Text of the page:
On his first day at Hennepin Healthcare, Phillip Brooks, vice president of revenue management, walked out of a staff lounge after buying his lunch. A hospital patient came up to him and said, “Oh, you got that for me?”
Believing the man was joking, Brooks responded, “No, that’s my lunch. Go get your own.” To Brooks’s surprise, the patient explained that he didn’t have any money and hadn’t eaten in two days. Brooks gave the patient his lunch, and ever since, he’s made it his mission to ease the financial burden of patients like that one.
An African American who grew up in a family that struggled to make ends meet, Brooks knows how difficult it is for poor people and minorities to access healthcare and pay for services. At Hennepin, he’s an advocate for patients who can’t pay their bills and for those who refuse to seek healthcare services because they cannot pay. Brooks has also helped the Minneapolis healthcare system—an essential hospital, where a large percentage of the patients are minorities, immigrants, and people who are homeless—make strides in diversifying its vendors and addressing systemic racism within hospital walls.
Brooks remembers that when he was a child, seeking medical treatment was an intimidating experience for him and his parents. Lacking the financial means to engage with the healthcare system, his family was reluctant to seek care until it was absolutely necessary, which meant seeking treatment was emergent and therefore more costly. Those memories now spur him to treat patients in similar circumstances with compassion and empathy.
Hennepin largely serves a vulnerable population, with many patients who are not native English speakers. The hospital helps them access local, state, and federal programs offering financial assistance for healthcare. Brooks remembers how difficult it was for his family to navigate the bureaucracy of financial assistance, and notes that the difficulty is compounded for people who don’t speak English.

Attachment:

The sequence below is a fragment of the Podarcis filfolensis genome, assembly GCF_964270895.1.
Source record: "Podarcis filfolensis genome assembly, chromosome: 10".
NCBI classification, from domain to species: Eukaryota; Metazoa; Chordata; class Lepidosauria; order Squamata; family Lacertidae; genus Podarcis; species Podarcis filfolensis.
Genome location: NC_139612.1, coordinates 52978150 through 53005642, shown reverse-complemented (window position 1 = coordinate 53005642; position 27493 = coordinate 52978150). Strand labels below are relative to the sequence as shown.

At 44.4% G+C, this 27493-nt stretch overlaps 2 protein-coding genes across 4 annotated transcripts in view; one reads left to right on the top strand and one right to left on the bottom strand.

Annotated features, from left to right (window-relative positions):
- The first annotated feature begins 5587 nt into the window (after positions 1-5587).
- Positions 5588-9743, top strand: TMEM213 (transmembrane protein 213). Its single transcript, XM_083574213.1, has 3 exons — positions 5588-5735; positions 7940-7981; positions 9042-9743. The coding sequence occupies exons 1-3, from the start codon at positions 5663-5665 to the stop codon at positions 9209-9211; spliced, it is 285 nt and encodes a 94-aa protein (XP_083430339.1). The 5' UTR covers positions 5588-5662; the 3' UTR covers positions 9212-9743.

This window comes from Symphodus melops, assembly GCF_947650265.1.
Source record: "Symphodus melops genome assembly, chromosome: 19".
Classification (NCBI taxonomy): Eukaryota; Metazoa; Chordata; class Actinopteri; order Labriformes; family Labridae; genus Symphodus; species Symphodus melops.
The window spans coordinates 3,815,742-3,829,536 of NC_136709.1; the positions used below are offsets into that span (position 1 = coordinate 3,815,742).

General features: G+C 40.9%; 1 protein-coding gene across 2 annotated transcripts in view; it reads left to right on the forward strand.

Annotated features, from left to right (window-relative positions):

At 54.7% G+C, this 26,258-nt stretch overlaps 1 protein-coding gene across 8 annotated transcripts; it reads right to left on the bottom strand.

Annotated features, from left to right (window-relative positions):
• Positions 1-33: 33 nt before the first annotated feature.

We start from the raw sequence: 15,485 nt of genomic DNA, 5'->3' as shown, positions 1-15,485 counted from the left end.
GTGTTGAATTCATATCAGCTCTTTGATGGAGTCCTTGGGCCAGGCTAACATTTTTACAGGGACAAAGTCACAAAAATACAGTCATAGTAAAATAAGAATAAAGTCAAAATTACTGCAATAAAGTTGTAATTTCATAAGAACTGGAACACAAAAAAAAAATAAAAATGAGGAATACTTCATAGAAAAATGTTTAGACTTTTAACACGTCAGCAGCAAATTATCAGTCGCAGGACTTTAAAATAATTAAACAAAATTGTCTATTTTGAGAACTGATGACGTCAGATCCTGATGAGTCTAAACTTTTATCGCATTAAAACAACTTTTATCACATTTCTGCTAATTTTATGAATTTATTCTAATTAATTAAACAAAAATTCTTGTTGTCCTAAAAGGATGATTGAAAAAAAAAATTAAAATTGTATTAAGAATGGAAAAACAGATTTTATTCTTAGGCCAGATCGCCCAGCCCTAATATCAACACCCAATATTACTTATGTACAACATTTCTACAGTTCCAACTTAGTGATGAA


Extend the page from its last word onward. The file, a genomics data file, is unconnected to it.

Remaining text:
The hospital helps its neediest patients obtain a variety of services, including assistance with housing, transportation, and food. For example, those living in food deserts have difficulty obtaining nutritious food. As a result, many patients rely on local convenience store and fast-food restaurants for much of their diet—which contributes to chronic diseases like diabetes and hypertension.
If the hospital can help provide those folks with dietary plans and transportation to a grocery store, they will be able to buy healthier food. Thus, Hennepin can help the population become healthier and avoid some chronic conditions.
“Patients don’t understand how many services are available to them,” Brooks says. “It is up to us to identify eligible patients.” His department matches eligible patients with the right services and helps them fill out paperwork for Medicaid and other programs, which also leads to more reimbursements for the hospital. A patient who has coverage is more likely to take advantage of diagnostic services rather than wait until they are severely ill, which also helps keep costs down.
Phillip Brooks speaks passionately about how people in the US pay for healthcare. It’s not a pretty picture, and racial inequity is a major issue. “Black Americans are 2.6 times more likely than whites to have medical debt,” he points out. But just about anyone—even those in the middle-class neighborhood where he now lives—can be vulnerable to financial hardship when confronted with serious health problems. Hospital medical debt is the leading cause of personal bankruptcy in America.